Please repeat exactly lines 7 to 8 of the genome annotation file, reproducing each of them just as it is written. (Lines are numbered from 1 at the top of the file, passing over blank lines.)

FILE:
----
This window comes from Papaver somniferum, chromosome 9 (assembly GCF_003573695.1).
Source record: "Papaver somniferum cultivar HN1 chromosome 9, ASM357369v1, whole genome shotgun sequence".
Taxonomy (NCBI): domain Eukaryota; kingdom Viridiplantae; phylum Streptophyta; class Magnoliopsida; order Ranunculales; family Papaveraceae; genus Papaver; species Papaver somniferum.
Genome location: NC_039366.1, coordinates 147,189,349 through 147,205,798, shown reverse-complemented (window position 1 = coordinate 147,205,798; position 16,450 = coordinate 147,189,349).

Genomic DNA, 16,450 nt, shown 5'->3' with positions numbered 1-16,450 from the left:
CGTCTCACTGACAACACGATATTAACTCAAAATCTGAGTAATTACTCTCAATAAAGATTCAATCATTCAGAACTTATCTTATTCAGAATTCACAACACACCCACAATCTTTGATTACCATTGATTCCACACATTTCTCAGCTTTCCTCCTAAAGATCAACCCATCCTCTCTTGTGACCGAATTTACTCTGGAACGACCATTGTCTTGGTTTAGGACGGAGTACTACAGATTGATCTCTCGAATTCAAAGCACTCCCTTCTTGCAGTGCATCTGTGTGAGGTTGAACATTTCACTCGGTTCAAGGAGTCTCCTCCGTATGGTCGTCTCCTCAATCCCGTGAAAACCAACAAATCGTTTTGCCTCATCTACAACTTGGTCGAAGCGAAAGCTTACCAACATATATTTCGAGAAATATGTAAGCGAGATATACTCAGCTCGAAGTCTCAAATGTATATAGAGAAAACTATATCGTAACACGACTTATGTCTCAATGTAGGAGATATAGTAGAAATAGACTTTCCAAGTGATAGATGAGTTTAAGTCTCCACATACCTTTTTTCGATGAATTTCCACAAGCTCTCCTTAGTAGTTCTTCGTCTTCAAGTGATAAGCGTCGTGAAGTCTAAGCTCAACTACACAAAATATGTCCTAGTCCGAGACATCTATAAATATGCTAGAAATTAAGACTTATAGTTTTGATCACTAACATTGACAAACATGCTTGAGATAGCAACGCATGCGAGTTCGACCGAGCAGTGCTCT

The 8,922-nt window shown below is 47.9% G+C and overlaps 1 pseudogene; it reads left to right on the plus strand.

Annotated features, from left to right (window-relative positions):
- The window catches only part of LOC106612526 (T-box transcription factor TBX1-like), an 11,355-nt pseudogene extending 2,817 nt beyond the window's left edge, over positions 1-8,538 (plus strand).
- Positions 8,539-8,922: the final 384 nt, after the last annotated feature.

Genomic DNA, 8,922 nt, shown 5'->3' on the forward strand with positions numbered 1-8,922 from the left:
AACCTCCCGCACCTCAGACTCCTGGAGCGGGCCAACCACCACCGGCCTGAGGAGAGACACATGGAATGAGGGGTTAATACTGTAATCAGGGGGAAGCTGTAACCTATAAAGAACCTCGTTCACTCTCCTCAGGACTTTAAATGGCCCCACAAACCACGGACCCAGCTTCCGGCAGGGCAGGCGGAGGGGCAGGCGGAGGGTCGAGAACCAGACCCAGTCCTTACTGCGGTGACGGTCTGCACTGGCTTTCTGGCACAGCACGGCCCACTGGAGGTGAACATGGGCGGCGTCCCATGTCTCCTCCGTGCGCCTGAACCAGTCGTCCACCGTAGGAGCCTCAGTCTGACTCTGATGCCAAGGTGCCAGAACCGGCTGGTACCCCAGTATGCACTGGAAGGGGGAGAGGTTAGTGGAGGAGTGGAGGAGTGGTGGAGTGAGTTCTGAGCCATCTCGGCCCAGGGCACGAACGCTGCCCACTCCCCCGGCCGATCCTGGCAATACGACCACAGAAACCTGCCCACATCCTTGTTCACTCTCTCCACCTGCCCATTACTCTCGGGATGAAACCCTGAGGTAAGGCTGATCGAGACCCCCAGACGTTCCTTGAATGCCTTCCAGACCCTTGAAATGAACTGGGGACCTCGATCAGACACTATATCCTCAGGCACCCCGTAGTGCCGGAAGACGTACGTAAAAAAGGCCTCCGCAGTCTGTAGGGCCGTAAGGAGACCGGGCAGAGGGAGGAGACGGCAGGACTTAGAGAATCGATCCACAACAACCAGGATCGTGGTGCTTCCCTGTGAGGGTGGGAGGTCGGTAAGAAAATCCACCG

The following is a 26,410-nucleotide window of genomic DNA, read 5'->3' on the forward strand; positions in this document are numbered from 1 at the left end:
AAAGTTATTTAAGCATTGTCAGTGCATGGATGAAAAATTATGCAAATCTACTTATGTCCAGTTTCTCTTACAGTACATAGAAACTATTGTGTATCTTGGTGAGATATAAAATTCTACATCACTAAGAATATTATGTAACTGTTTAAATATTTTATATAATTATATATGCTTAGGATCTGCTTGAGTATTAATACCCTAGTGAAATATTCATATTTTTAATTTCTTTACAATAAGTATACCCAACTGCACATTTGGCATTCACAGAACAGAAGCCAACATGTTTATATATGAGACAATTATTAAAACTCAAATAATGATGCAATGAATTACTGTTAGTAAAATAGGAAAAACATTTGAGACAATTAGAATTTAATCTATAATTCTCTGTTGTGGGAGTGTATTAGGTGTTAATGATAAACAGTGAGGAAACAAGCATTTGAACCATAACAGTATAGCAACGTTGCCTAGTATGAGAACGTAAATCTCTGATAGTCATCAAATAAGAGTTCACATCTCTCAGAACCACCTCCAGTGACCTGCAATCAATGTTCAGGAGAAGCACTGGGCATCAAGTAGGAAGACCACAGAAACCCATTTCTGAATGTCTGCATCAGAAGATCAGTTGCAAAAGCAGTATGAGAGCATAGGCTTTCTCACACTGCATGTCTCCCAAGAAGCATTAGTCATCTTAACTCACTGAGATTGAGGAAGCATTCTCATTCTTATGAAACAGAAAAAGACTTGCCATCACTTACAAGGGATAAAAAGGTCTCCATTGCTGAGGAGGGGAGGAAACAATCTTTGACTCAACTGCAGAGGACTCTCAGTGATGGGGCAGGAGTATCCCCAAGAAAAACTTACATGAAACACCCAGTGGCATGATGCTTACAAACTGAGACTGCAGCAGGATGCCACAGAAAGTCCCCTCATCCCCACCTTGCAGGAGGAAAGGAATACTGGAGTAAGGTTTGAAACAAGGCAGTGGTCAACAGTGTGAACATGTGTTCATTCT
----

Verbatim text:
The 8,922-nt window shown below is 47.9% G+C and overlaps 1 pseudogene; it reads left to right on the plus strand.

Annotated features, from left to right (window-relative positions):